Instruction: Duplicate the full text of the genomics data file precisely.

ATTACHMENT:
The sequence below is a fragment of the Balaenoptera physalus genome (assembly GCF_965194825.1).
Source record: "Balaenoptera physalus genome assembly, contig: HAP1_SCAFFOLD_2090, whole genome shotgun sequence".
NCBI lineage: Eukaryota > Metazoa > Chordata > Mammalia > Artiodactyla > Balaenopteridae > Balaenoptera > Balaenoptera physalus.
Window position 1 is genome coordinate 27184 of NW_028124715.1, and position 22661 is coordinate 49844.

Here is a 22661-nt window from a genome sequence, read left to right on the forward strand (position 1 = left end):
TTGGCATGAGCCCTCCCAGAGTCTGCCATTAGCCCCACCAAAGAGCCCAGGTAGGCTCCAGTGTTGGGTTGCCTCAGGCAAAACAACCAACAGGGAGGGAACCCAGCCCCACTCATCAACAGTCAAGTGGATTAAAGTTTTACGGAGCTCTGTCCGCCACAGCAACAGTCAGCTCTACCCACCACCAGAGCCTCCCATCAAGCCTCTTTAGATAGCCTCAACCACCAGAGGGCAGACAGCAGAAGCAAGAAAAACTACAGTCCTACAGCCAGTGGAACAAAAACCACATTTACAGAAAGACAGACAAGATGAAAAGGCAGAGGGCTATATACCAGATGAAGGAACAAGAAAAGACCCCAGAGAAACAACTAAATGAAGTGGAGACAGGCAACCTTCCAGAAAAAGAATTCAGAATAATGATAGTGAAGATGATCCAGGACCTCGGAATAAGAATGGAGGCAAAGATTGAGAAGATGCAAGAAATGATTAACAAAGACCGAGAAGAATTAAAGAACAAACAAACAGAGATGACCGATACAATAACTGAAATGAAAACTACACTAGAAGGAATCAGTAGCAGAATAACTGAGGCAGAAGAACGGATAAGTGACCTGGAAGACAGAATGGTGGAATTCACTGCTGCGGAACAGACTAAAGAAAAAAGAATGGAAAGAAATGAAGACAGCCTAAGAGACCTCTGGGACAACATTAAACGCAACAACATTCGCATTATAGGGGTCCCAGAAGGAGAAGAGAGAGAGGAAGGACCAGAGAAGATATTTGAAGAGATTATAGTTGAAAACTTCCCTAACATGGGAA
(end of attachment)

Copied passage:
The sequence below is a fragment of the Balaenoptera physalus genome (assembly GCF_965194825.1).
Source record: "Balaenoptera physalus genome assembly, contig: HAP1_SCAFFOLD_2090, whole genome shotgun sequence".
NCBI lineage: Eukaryota > Metazoa > Chordata > Mammalia > Artiodactyla > Balaenopteridae > Balaenoptera > Balaenoptera physalus.
Window position 1 is genome coordinate 27184 of NW_028124715.1, and position 22661 is coordinate 49844.

Here is a 22661-nt window from a genome sequence, read left to right on the forward strand (position 1 = left end):
TTGGCATGAGCCCTCCCAGAGTCTGCCATTAGCCCCACCAAAGAGCCCAGGTAGGCTCCAGTGTTGGGTTGCCTCAGGCAAAACAACCAACAGGGAGGGAACCCAGCCCCACTCATCAACAGTCAAGTGGATTAAAGTTTTACGGAGCTCTGTCCGCCACAGCAACAGTCAGCTCTACCCACCACCAGAGCCTCCCATCAAGCCTCTTTAGATAGCCTCAACCACCAGAGGGCAGACAGCAGAAGCAAGAAAAACTACAGTCCTACAGCCAGTGGAACAAAAACCACATTTACAGAAAGACAGACAAGATGAAAAGGCAGAGGGCTATATACCAGATGAAGGAACAAGAAAAGACCCCAGAGAAACAACTAAATGAAGTGGAGACAGGCAACCTTCCAGAAAAAGAATTCAGAATAATGATAGTGAAGATGATCCAGGACCTCGGAATAAGAATGGAGGCAAAGATTGAGAAGATGCAAGAAATGATTAACAAAGACCGAGAAGAATTAAAGAACAAACAAACAGAGATGACCGATACAATAACTGAAATGAAAACTACACTAGAAGGAATCAGTAGCAGAATAACTGAGGCAGAAGAACGGATAAGTGACCTGGAAGACAGAATGGTGGAATTCACTGCTGCGGAACAGACTAAAGAAAAAAGAATGGAAAGAAATGAAGACAGCCTAAGAGACCTCTGGGACAACATTAAACGCAACAACATTCGCATTATAGGGGTCCCAGAAGGAGAAGAGAGAGAGGAAGGACCAGAGAAGATATTTGAAGAGATTATAGTTGAAAACTTCCCTAACATGGGAA